Blog: Not Enough Money
Marge Clark, BVM
Jun 01, 2015
The time has come! Time for the Republican leadership to agree to negotiate higher spending caps, in order to meet basic needs of those who struggle to keep a roof over their head and feed themselves and family. The budget resolution has been adopted, with limits suggested for each appropriations (spending) committee. Now, members of those House and Senate committees are trying to find enough money to fund the programs about which they care the most. They are legally bound to stick to the caps established in the Budget Control Act (2011). That act mandates that if the spending cap is exceeded, there would be across-the-board cuts in (almost) all programs in the discretionary spending part of the budget.
When they tried to enforce these caps while working on the fiscal years 2014 and 2015 spending bills, they found they couldn’t do it. They had to pull appropriations bills because they could not figure out how to spread the allotted money across the absolute needs. So, they determined a way to exceed the caps and avoid sequestration by making some well-targeted cuts within most areas (avoiding the hatchet of sequestration) by bringing in enough revenue to meet the absolute needs. The bipartisan negotiation led to an agreement that has come to be known by its authors, Murray and Ryan. But, there were significant cuts in that process.
The new lower amounts became the baseline on which the following year’s funding levels were set. Each successive year brought additional cuts, even as the numbers of people relying on programs increased, and inflation was not taken into account. Some human needs programs are now functioning on less than 30% of their funding level a very few years ago.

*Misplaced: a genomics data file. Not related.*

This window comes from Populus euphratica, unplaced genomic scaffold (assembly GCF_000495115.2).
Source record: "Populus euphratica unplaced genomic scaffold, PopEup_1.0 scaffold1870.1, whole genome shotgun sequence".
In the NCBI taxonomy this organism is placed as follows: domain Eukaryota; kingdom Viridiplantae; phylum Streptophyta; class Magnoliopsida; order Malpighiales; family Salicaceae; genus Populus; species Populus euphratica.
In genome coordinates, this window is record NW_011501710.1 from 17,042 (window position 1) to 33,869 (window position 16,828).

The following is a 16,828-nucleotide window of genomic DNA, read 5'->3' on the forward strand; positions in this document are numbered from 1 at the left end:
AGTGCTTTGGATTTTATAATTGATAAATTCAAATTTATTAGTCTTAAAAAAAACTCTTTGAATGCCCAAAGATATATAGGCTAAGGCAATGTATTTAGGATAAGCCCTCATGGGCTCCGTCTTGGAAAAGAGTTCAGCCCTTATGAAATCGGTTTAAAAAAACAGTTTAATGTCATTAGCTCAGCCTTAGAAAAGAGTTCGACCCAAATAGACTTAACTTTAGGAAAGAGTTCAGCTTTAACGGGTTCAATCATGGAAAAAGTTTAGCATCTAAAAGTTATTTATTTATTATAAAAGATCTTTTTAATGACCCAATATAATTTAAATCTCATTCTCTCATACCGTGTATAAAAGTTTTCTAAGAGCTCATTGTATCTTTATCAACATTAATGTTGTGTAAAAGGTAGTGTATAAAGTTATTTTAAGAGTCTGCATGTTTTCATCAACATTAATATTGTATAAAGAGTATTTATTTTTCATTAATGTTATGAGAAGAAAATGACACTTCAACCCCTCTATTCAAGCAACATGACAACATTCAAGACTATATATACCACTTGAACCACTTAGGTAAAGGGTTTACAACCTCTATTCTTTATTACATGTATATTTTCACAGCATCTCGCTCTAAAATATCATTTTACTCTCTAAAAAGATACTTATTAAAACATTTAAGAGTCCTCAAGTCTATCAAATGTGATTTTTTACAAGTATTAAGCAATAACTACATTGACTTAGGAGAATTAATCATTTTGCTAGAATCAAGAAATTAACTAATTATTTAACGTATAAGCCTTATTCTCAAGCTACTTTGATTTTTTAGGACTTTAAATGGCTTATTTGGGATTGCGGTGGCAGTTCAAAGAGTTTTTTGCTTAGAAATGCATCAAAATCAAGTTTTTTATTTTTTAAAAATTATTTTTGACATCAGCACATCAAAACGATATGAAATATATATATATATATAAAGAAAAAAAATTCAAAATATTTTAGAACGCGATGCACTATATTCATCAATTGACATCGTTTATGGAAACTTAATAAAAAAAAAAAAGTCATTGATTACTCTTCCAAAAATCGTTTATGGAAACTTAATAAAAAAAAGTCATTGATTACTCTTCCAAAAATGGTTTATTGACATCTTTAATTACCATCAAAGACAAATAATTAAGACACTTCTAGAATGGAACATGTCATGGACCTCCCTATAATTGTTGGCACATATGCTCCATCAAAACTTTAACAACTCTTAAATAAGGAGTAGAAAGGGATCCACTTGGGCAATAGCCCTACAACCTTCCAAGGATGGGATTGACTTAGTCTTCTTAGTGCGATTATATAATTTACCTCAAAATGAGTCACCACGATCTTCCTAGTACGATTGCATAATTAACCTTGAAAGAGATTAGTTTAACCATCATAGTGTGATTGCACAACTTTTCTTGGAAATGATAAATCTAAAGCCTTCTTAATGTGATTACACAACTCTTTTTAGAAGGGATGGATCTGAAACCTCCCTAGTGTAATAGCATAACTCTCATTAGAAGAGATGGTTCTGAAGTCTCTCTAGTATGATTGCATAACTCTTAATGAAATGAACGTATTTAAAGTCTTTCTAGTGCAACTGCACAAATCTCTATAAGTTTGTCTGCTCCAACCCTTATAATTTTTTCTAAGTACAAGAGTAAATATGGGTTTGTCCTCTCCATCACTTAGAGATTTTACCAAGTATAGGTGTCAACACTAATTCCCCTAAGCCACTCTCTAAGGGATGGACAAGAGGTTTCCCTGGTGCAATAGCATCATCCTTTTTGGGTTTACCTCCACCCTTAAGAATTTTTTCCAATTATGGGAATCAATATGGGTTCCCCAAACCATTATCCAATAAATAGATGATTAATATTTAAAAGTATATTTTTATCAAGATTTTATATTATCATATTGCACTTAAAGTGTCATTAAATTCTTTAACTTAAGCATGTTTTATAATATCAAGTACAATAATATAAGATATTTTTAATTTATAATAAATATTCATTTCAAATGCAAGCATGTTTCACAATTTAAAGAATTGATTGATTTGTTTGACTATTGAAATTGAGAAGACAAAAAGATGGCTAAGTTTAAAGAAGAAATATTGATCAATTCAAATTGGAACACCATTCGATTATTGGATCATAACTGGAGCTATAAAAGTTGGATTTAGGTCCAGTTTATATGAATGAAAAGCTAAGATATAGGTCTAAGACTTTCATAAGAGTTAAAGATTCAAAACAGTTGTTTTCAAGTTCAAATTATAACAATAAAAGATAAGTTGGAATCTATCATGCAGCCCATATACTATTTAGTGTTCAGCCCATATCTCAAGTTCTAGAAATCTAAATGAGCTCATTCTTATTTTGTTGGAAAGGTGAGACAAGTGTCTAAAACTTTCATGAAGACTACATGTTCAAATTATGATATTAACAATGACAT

The president, in his budget request in February, made an opening for negotiation by buoying up the discretionary spending, and bringing in additional revenue from appropriate sources. It is now time for the Republican leadership to step up and be willing to negotiate on some fair sources of revenue to offset some of the badly needed spending in areas of human needs.
One of our partners, the Coalition on Human Needs, has done a wonderful analysis of 150 human needs programs, tracking their funding levels since 2010. Some of the cuts are horrifying. To give just a few examples:
- Green Jobs Innovation Fund – cut 100% – eliminated
- Community Health Centers – cut 38.4%
- Maternal and child health – cut 13%
- Rural Health Programs – cut 28.3%
- Children’s Mental Health – cut 12.8%
- Voting Access for People with Disabilities – cut 74.2%
- Mentoring Children of Prisoners – cut 100% – eliminated
- Low Income Energy Assistance – cut 45.8
The people of our nation cannot live in dignity, given the sorts of cuts that have been made – to be compounded by continuing to adhere to the BCA, and certainly if sequestration is imposed.
Keep in mind the corporations that multiply their profits, yet pay no income taxes. Consider those who receive tax deductions for multimillion-dollar homes.
Clearly, there is room to negotiate, to find just sources of revenue so those struggling can have a home, can have adequate nutrition, can afford child care so they can work. The list of possible trade-offs is very long. There is room to negotiate!